A Prophylactic 'Good Job'

"Stephen," Jaime asked, "Do we have any hi-res images of audio gear?"

"Sure," I said, "Is there anything in particular that you're looking for?"

"Loudspeakers, I guess. I have to create a house ad. Immediately."

"No problem. I recently collected a bunch of images for our Buyer's Guide. If you go on our server, you'll find them in my folder, all grouped into specific categories."

"Great."

Collecting those images had been a lot of fun. Much more fun than verifying web addresses. First, I dove into our archives and selected my favorite images of all those we'd obtained from manufacturers — some we'd used in reviews, some we'd omitted — beginning with our January 2006 issue and moving forward. Then I dug through our filing cabinets for the best-looking press kits and shuffled through the discs we'd received from PR companies. "Eureka!" I said. I oohed, I ahhed, I shook my head and went "What the?" knowing that my choices would influence the overall look and feel brought to life by our art director, Natalie Baca.

These will be the images that our readers find alongside Art's wonderful essays. These will be the images that help make the book look beautiful. Does this photo of an elephant lurking in the shadows of an integrated amp make sense? I wondered. I felt like a photo editor or something.

"Wait a second, Jaime," I said.

"What's up?" she asked.

"Where's this house ad going to appear?" I wanted to know.

"In the next issue of Stereophile as well as in the Buyer's Guide.

"Hmm," I said, "I think I've got something better for you to use."

Sitting on my desk were the final proofs of the lovely booklet to be included with our upcoming Diabelli Variations CD. I pointed to it.

Getting that booklet created — in addition to having the actual music discs pressed — was more fun than verifying web addresses, but less fun than collecting pretty images. It meant working with production managers and sales reps at Shorewood Packaging to come up with the best solutions and prices for what we wanted to achieve: a very handsome twelve-page, four-color booklet, also brought to life by Natalie. It meant coordinating with customer service reps at JVC to ensure that the print materials would arrive in chorus with the production of the music discs. Furthermore, everything would look as it should (proofed and re-proofed), sound as it should (we're crossing our fingers on this one), be packaged appropriately, and ship to the correct locations. We are almost there. I felt like a project manager or something.

"Our new disc is going to be on sale soon. It ships to our fulfillment company next week. It'd be great if the house ad could announce its availability," I said.

"Yeah, let's do that," Jaime replied.

"I'll ask John if he's got an image of the booklet cover."

On cue, John walked into my office. "We were just going over to talk to you, John."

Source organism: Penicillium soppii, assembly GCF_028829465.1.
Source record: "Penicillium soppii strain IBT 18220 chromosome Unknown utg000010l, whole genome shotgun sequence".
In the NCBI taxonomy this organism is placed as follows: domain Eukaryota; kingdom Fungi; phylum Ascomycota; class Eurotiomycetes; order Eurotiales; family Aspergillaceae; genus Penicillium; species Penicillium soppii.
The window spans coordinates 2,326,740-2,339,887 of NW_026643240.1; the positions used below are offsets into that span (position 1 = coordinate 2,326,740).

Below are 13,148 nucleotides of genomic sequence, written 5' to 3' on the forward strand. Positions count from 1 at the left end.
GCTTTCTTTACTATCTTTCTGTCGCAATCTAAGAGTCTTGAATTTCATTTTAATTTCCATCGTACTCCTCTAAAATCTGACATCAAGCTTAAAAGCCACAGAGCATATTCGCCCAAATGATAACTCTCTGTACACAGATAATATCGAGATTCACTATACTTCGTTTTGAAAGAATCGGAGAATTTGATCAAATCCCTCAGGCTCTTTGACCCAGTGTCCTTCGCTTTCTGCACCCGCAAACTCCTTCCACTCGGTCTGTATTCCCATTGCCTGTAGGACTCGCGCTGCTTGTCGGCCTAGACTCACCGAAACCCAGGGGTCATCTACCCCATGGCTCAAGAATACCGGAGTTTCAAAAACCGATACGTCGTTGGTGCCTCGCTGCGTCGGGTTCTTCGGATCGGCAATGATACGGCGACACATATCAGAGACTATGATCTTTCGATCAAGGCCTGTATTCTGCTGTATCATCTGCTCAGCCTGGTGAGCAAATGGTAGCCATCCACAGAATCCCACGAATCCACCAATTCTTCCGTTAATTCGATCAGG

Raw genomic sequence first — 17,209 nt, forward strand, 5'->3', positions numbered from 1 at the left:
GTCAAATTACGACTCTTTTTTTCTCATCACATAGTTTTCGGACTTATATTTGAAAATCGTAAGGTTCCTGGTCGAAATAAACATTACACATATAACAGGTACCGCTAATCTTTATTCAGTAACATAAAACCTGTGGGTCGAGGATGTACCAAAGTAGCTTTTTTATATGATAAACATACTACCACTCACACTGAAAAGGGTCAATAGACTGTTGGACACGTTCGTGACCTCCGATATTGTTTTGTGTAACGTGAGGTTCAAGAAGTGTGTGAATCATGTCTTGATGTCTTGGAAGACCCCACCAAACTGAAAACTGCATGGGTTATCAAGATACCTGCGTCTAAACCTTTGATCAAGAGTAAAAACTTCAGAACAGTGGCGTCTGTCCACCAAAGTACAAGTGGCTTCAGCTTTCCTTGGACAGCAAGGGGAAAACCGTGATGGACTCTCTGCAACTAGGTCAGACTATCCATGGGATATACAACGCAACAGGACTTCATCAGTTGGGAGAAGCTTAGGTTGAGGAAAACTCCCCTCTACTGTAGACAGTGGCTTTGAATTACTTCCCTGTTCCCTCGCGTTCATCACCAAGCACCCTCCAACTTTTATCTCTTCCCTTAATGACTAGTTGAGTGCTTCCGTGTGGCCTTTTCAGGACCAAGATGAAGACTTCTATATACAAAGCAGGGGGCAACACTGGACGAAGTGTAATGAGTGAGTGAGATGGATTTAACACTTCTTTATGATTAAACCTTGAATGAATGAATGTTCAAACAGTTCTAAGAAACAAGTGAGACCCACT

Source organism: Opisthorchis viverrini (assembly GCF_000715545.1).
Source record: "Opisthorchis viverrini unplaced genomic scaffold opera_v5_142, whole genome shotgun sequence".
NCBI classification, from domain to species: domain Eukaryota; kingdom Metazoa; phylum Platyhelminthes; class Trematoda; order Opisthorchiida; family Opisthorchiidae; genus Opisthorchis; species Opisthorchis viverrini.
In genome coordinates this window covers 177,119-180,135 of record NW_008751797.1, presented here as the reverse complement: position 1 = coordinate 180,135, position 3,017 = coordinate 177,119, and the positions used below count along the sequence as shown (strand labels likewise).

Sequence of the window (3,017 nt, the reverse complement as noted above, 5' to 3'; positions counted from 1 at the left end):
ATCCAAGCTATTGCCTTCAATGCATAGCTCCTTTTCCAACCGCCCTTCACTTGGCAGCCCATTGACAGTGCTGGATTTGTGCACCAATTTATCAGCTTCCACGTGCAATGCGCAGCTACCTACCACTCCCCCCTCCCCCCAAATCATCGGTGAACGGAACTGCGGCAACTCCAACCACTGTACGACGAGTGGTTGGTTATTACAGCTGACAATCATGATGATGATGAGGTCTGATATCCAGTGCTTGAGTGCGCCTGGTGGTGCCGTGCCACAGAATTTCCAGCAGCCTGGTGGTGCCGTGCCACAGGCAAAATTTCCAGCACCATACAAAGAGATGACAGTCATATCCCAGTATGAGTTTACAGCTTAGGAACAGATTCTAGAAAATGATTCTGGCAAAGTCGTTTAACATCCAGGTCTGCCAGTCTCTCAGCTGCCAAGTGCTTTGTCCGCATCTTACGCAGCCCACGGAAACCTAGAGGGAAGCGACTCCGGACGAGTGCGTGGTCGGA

John gave us a look that said, "Oh?"

"Jaime needs to create a house ad which will appear in the next issue of Stereophile as well as in the Buyer's Guide. Would it be alright if the ad announced the Diabelli Variations disc?"

"Sure," said JA, "I'll put a file of the image in your folder, Jaime, and Stephen can come up with some text for the ad."

"Cool," I said.

"I could do it myself," John said, "but I'm happier to delegate."

I nodded eagerly, feeling that John had just given me a great compliment. Coming up with text for the ad was fun. Like most things in life, it was more fun than verifying web addresses. I went back to our May issue and scanned the article for some catchy phrases. I was looking for things like "fascinating," or "shocking," or "holy crap, this is great!" Stuff like that, I knew would work. After flipping through pages, visiting a website, and chopping up sentences, I ended up with this:

The FINEST HOUR of PIANO MUSIC in the WORLD
a beautiful union of extraordinary pianism and ground-breaking technology

Robert Silverman's performance of Beethoven's Diabelli Variations
captured by John Atkinson
using Ray Kimber's IsoMike technology

When I was all done, I felt myself hoping that people would want to buy it. I felt like a marketing guy or something.

Sometimes, I wonder: What, exactly, is my job?

If I become really confused, I can narrow it down to: Making My Boss' Job Easier. Which, it seems to me, is a good, if modest, raison d'etre, one perhaps made less modest by the strength of my respect and admiration for my boss. But, still: Is it healthy to form your own personal purpose around that of another? One has to ask.

I've already got an answer for this, in case you couldn't tell.

Later on, as I filed copies of invoices, I heard myself wondering: "Is this what it's like to be an editor?" And then, as I kept filing copies of invoices, I thought of some of the other things that John Atkinson is so great at — little things like: cutting lines of text so that an article will fit perfectly on its page, estimating the number of total pages in a book, adding up thirds and sixths and halves and creating runsheets and stuff. All of those things which make everyone else's job easier.

Right now, I'm feeling like a writer.

"Good job, Stephen," JA says.

"What did I do?"

"I don't know," he shrugs. "That was just a prophylactic 'good job.'"

"Thanks," I say.

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